By S. Friedman, Matzav.com
Call me old fashioned but I think some people nowadays leave a lot to be desired as far as manners go. In particular, I’ve noticed a steady decline in quality in matters related to intrapersonal business services. We know that in the 21st century the world is only more uncouth and obnoxious than ever, but the lack of care to how we treat and interact with people has infiltrated our community as well.
Within the context of a business interaction you would think that people would act more formal. To the contrary, it seems that once commerce is involved then all civility is subsequently dismissed. It is a two way street; both the customers and vendors perceive each other as nothing more than inconvenient obstacles in their paths.
What do I mean? Let’s take two different ways for a business situation to play out. For instance, people will call a babysitter and as soon as she picks up the phone and offers “Hello,” the rapid response is, “What are your hours, and how much is it?”
After a quick pause in which the babysitter realizes that she isn’t talking to a familiar someone that she knows (i.e. a “person’) but rather a potential customer, replies in kind, “9-4, $4 an hour no lunch, no snacks.”
Now that the caller determines this particular babysitter’s schedule and/or price doesn’t quite suite her needs, she thankfully ends the poor excuse of a conversation with an abrupt and muted “Thank you, bye (click).”
This is how it used to (should) be:
“Hi! I saw your advertisement in ____ (insert paper) for babysitting. How are you?”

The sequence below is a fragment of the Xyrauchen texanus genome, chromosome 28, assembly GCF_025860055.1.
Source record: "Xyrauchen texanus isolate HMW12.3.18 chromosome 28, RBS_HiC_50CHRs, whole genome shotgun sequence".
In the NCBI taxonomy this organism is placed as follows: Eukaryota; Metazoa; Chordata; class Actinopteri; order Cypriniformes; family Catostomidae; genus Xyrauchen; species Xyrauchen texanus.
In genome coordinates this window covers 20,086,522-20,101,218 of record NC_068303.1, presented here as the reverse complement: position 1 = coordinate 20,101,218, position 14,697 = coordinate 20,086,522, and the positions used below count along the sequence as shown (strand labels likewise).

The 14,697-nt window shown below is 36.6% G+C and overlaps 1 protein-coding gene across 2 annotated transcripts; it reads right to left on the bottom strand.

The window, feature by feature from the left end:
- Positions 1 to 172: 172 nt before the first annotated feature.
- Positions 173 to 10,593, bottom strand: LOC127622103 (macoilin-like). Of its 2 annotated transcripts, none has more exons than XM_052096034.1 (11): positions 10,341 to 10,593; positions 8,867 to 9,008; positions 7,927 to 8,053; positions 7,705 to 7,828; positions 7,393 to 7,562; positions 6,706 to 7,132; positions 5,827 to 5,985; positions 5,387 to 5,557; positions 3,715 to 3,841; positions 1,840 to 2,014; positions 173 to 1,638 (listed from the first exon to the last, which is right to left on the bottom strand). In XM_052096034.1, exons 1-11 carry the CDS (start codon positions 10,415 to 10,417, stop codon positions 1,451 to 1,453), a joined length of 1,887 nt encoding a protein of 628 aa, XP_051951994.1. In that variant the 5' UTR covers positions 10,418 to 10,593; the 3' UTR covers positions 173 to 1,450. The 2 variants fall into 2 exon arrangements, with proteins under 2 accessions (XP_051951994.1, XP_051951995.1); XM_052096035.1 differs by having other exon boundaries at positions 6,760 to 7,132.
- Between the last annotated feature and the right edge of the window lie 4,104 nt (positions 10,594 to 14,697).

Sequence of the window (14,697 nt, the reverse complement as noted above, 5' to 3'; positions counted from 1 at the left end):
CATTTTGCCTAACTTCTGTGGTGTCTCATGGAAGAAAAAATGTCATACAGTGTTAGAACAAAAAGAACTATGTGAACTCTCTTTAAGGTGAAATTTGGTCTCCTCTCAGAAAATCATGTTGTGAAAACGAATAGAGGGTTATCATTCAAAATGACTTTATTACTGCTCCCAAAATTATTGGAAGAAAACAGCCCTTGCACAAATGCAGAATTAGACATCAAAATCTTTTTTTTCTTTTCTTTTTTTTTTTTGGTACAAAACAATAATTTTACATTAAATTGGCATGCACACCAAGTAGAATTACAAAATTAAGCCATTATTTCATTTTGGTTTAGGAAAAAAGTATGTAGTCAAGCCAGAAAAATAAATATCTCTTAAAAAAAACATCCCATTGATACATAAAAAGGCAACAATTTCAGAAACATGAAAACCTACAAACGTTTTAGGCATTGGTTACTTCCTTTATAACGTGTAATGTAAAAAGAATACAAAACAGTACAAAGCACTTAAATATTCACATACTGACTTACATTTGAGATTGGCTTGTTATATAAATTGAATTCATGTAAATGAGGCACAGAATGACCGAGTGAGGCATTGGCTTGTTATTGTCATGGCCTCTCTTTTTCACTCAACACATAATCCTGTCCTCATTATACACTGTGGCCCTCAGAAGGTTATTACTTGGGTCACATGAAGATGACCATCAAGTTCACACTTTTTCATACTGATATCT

The babysitter then responds cordially, “Fine, thank you, and yourself?” After the caller responds that Boruch Hash-m they’re doing ok as well, the babysitter then offers, “So how can I help you today?”
“Well, I have a really hectic schedule and I wanted to know if your hours worked out with mine.”
“Let’s see if I can accommodate you- when would be the earliest that you can drop off, wait, are we talking about a little yingeleh or a maideleh?”
Etc… You get the point. I know it’s more time consuming to be polite and personable but isn’t it worth it? Whether we are engaged in procuring services or offering them, the way we act towards people influences the whole cycle of treatment. When a business is encountered by customers who begin their phone calls in a friendly non-hurried fashion, it causes them to act likewise. The opposite is obviously true with businesses who want to be helpful to their customers.
I don’t know where the cavalier attitude towards others comes from. Maybe it’s a sense of entitlement by those spending money (“I’m paying them! They’re lucky I’m talking to them at all!”). Or perhaps it’s a mutual rationalization: “We’re all in a rush; both the customer and business want to do away with pleasantries and move on.” Either is unacceptable.
It is a matter of middos. That’s like saying “I’ll grab a lemon from Shoprite- who has time to go to esrog sellers?” Worse, it isn’t just a bad personal habit to be hasty and discourteous; it is something that changes the face of an entire community. If even minute aspects of bein adam lechaveiro get thrown by the wayside, people can become insensitive and downright rude to each other, causing their fellow Yid anguish or worse, a chillul Hash-m.
Vendors should focus on how they are performing chessed along with providing services. Customers can keep in mind that they are helping out a fellow Yid with parnassa. People’s cynicism may trivialize the message and aspiration of this column. It is precisely that cynicism that I’m addressing. It’s not being naïve; it’s being a mentch.